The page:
Crying Baby by bbaunach

Photo by bbaunach in Flickr

From the time we’ve been babies, we’ve been asking for things. Likely, the more we got, the more we expected. Then, when we didn’t get what we knew was possible and what we wanted—we would cry. While we rarely cry at work now, we do complain.

I heard myself last week offering my definition of a “grounded” complaint with a client. The idea is that we waste energy complaining on our own and in groups when a complaint may not even be valid. Nearly all complaints dwelled upon are destructive in some way.

During the week I had my own simple complaints about a head cold, inconsistent wifi, and a snow storm that plagued my travel decisions. I also complained to myself about myself. Feeling the time pressure to produce in a client session. A missed opportunity with a client trying to reach me. And, a forgotten task that put some work this week under new challenges. Life at work, in travel, and at home was just not what I anticipated and wanted. And, my complaints didn’t make me feel better.

In reflection on my client discussion, I checked out the definition of a complaint. Here’s what I found in Merriam-Webster:

  • An expression of grief, pain, or dissatisfaction. 
  • Something that is the cause of protest or outcry.
  • A formal allegation against a party.

In my definition, a “grounded” complaint is one for which we have a clear expectation or agreement that has been broken. It’s a complaint that has a foundation for clear action. If no prior agreement, then a dissatisfaction should more likely generate a new request.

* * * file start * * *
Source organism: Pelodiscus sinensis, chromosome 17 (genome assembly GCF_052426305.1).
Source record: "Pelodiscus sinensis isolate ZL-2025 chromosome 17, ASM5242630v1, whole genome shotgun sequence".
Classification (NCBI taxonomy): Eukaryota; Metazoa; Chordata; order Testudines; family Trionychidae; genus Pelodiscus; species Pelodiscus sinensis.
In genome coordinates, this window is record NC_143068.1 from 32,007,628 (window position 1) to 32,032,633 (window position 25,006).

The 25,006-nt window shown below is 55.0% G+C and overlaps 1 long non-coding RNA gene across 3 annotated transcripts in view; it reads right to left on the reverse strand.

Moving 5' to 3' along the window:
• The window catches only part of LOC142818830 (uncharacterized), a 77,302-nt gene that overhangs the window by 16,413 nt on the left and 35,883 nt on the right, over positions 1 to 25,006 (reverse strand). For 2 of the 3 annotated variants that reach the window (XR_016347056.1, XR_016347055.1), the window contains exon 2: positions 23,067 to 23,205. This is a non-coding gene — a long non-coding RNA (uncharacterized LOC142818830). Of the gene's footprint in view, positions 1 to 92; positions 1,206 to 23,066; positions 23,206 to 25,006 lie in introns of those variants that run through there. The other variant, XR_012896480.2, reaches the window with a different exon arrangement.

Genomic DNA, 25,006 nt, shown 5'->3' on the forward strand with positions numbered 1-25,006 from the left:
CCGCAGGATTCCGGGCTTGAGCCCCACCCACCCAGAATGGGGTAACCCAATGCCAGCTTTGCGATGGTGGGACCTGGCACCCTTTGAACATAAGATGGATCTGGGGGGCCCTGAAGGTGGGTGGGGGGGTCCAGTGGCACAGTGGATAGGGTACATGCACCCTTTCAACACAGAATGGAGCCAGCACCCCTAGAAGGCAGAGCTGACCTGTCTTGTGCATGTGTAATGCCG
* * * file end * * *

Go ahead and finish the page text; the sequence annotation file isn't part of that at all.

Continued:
But, that’s not how much of our complaining goes. Much of our complaining is circular and escalating, bad feelings seeping into our individual or collective mood—infecting our day. As humans, we spend so much energy resisting what we cannot change or influence.

There is no perfection, only reality against a preferred or desired experience or outcome. I have no client for whom their world is logical, reasoned, and efficient—let alone exactly as they wish. Not one organization. So, don’t despair about your own world; the next one just has different potential dissatisfactions.

Being practical, our  human experience will be likely filled with complaints, grounded and ungrounded. So, here’s a suggestion on what to do the next time you find yourself complaining (alone or with others).

  1. Crystallize your complaint. What exactly is your dissatisfaction?
  2. Determine whether you had any clear expectation set or have an agreement broken.
  3. Ask, what do I want-exactly?
  4. Turn the complaint into action. Ask, what can I request? What feedback might move the action, with whom? If I can’t make a change, how can I influence movement in my preferred direction?

If in a group, and you find yourself sinking or soaring in the feeling of complaint, stop and ask the group the same questions. But beware, we are even more attached to complaints validated by a others, particularly when we can point a finger to “the organization” or “senior management or the partners or owner” or ” human resources or finance or IT, and on and on.”  The more generalized and or global the offending party, the harder it is to take any action.

Children don’t complain, they either ask for something again or they whine. Where is your complaining more like whining than a push to new action or resolution? See if you can stop yourself this week before you sink your mood and the mood of others for little benefit. I’ll do the same.